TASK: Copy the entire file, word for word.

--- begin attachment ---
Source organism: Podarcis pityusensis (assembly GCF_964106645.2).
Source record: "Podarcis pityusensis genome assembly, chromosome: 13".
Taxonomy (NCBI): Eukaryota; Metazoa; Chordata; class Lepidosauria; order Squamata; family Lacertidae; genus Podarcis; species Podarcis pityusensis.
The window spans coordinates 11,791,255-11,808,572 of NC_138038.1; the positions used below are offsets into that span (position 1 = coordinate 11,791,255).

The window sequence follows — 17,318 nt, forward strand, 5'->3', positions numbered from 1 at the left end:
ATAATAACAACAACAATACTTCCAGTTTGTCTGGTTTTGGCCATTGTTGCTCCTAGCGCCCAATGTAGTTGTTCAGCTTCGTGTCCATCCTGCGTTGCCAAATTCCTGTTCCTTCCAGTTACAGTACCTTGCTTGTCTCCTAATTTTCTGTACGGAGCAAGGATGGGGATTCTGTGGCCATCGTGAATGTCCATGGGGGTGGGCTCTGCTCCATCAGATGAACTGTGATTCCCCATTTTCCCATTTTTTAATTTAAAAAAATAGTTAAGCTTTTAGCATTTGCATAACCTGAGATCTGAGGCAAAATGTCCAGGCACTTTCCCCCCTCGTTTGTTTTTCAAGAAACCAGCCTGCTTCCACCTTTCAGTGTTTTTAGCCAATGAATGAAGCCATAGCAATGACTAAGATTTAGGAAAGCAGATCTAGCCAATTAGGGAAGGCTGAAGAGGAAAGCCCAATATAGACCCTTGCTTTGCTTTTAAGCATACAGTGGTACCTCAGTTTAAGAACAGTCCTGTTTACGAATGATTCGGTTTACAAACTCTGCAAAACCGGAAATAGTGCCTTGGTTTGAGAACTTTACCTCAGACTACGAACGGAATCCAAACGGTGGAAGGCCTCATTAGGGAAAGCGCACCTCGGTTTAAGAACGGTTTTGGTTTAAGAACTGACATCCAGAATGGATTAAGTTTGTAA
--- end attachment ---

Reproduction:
Source organism: Podarcis pityusensis (assembly GCF_964106645.2).
Source record: "Podarcis pityusensis genome assembly, chromosome: 13".
Taxonomy (NCBI): Eukaryota; Metazoa; Chordata; class Lepidosauria; order Squamata; family Lacertidae; genus Podarcis; species Podarcis pityusensis.
The window spans coordinates 11,791,255-11,808,572 of NC_138038.1; the positions used below are offsets into that span (position 1 = coordinate 11,791,255).

The window sequence follows — 17,318 nt, forward strand, 5'->3', positions numbered from 1 at the left end:
ATAATAACAACAACAATACTTCCAGTTTGTCTGGTTTTGGCCATTGTTGCTCCTAGCGCCCAATGTAGTTGTTCAGCTTCGTGTCCATCCTGCGTTGCCAAATTCCTGTTCCTTCCAGTTACAGTACCTTGCTTGTCTCCTAATTTTCTGTACGGAGCAAGGATGGGGATTCTGTGGCCATCGTGAATGTCCATGGGGGTGGGCTCTGCTCCATCAGATGAACTGTGATTCCCCATTTTCCCATTTTTTAATTTAAAAAAATAGTTAAGCTTTTAGCATTTGCATAACCTGAGATCTGAGGCAAAATGTCCAGGCACTTTCCCCCCTCGTTTGTTTTTCAAGAAACCAGCCTGCTTCCACCTTTCAGTGTTTTTAGCCAATGAATGAAGCCATAGCAATGACTAAGATTTAGGAAAGCAGATCTAGCCAATTAGGGAAGGCTGAAGAGGAAAGCCCAATATAGACCCTTGCTTTGCTTTTAAGCATACAGTGGTACCTCAGTTTAAGAACAGTCCTGTTTACGAATGATTCGGTTTACAAACTCTGCAAAACCGGAAATAGTGCCTTGGTTTGAGAACTTTACCTCAGACTACGAACGGAATCCAAACGGTGGAAGGCCTCATTAGGGAAAGCGCACCTCGGTTTAAGAACGGTTTTGGTTTAAGAACTGACATCCAGAATGGATTAAGTTTGTAA